However, in a different case a body of lawyers (Lawyers for Human Rights and Development (LHRD)) drew up the affidavit and deposed the affidavit on behalf of a minor in a fundamental rights application. (Nalika Kumudini, Attorney at Law (on behalf of Malsha Kumari vs. Nihal Mahinda OIC Hunugama Police and Others))

The Supreme Court stated in judgement: “On 24.1.96 the petitioner tendered photocopies of the instructions given to LHRD by the petitioner and her mother (X2 and X3), a copy of the statement she made to the Tangalla Police on 6.9.95 (X4), and the draft affidavits prepared by LHRD in accordance with the instructions of the petitioner and her mother (X5 and X6, both dated December 1995).”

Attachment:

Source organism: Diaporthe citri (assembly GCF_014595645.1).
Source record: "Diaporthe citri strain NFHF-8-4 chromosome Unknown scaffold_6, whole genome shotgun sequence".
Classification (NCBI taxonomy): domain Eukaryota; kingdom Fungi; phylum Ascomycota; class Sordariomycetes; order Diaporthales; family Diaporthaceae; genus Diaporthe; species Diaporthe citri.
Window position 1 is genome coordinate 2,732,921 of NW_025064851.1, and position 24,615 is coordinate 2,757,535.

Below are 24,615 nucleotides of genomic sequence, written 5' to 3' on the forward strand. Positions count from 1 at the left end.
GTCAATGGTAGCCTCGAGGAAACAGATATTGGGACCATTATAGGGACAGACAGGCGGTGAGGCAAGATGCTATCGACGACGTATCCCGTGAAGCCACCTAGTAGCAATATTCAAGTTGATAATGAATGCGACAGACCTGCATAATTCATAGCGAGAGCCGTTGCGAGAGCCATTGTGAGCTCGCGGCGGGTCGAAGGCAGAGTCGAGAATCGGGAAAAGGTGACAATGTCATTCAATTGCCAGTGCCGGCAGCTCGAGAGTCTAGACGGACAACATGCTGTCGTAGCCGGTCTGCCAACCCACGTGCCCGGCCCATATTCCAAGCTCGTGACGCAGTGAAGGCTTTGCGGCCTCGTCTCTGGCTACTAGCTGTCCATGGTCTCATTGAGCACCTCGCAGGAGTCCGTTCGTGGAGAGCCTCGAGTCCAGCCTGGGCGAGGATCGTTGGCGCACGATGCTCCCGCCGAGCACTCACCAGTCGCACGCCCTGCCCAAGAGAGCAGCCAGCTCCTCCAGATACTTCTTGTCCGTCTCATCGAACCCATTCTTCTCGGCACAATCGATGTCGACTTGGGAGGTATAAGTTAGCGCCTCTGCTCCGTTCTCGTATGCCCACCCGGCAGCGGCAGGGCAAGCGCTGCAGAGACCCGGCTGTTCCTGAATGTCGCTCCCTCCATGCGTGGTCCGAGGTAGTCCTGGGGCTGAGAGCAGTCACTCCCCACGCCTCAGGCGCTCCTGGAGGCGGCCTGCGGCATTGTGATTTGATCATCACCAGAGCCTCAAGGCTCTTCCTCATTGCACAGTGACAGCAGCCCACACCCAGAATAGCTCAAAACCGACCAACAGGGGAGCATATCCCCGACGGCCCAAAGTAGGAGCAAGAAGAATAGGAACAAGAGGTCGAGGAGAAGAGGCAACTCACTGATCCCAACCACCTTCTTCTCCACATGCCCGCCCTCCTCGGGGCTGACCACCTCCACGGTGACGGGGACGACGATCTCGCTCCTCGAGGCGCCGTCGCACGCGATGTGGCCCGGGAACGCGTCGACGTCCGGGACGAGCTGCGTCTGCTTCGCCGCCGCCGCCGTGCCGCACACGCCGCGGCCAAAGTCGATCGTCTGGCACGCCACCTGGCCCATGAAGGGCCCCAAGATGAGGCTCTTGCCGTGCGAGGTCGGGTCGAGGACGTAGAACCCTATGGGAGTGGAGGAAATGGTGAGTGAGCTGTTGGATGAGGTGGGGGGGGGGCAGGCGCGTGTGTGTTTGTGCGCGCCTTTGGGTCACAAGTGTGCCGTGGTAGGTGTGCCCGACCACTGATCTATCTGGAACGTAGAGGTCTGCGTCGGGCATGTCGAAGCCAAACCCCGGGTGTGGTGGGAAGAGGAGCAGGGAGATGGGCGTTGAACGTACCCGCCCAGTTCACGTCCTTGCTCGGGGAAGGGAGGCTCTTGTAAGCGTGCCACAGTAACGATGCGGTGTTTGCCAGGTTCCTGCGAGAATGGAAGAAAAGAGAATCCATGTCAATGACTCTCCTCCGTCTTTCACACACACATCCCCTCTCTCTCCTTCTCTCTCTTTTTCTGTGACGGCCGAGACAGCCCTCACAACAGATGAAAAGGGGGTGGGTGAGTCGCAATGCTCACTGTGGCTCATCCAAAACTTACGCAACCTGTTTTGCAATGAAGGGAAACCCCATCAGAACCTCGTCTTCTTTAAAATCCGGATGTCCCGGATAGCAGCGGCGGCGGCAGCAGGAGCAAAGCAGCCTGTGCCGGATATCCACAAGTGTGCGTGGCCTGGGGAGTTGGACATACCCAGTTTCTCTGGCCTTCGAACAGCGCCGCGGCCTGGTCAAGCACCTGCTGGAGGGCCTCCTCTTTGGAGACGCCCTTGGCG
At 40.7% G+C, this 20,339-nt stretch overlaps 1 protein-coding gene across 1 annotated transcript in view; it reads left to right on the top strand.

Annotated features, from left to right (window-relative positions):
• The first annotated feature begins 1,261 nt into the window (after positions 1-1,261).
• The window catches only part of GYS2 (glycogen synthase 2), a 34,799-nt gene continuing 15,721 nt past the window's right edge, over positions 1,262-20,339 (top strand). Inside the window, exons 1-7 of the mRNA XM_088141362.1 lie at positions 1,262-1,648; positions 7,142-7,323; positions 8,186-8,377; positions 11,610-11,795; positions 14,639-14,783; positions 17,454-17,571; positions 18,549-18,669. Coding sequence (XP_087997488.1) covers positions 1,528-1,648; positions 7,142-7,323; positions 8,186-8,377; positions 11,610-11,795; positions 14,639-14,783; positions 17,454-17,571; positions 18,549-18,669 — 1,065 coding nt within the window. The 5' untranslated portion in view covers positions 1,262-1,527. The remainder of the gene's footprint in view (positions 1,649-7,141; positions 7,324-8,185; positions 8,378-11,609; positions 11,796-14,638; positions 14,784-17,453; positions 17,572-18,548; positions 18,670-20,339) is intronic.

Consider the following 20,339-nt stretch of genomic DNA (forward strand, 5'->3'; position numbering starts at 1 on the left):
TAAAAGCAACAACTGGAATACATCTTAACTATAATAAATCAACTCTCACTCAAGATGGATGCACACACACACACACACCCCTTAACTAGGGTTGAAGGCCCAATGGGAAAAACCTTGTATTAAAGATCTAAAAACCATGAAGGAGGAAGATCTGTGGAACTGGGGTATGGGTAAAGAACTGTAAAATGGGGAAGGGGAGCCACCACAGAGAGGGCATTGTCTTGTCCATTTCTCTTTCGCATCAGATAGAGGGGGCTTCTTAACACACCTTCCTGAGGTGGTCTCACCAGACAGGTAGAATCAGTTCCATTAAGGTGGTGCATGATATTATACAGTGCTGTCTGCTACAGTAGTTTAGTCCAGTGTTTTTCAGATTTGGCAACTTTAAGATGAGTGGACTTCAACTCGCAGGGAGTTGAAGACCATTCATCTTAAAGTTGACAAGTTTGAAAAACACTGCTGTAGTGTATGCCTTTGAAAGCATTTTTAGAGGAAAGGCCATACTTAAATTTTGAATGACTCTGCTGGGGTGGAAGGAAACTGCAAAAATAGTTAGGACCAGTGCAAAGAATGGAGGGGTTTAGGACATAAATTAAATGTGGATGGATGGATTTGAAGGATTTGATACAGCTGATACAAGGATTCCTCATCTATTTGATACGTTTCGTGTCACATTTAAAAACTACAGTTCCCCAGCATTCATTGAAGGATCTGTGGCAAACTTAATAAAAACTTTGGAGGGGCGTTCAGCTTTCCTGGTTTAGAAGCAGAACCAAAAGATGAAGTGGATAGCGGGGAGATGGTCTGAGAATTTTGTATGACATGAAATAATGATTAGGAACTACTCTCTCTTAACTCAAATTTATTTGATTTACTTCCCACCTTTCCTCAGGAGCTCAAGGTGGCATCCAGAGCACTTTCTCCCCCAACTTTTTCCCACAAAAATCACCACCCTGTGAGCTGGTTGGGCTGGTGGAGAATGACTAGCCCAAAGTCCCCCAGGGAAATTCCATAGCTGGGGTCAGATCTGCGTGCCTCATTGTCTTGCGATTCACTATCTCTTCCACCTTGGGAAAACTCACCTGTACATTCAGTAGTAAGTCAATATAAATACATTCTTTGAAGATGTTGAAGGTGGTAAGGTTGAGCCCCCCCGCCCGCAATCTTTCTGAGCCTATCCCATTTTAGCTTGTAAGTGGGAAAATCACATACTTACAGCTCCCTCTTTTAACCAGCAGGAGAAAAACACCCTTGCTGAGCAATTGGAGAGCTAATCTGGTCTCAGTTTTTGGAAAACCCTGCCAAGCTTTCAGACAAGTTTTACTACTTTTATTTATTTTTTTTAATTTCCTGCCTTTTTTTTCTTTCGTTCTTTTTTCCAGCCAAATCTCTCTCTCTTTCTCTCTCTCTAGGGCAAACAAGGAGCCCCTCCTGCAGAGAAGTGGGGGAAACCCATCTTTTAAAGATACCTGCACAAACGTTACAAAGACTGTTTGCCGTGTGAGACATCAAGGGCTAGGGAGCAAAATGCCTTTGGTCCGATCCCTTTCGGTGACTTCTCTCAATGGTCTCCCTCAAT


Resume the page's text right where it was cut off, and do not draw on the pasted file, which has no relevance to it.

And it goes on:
It is clear that in this second case the Court allowed the affidavit to be deposed by the attorney on the instructions of the client who was a minor, and who was in hospital and was in no position to depose the affidavit on her own.

The Supreme Court judgement states: “The complainant attorney’s counter affidavit dated 6.5.96 was then tendered. She stated that on 20.11.95 the petitioner and her mother had visited the LHRD office in Colombo, and had given instructions for the preparation of their affidavits (i.e. X5 and X6), but had not come to sign them; and that a few days thereafter the mother had informed LHRD by telephone that they did not wish to pursue the matter.”

The lawyers however ignored the mother’s instructions because the petitioner was the child who had been a victim of a police harassment case. The lawyers filed the application, deposed the affidavits themselves on the instructions of the minor, and prevailed in court, quite a different outcome from the first case.

(The writer can be contacted at abeynayake@gmail.com).


– Daily News Sri Lanka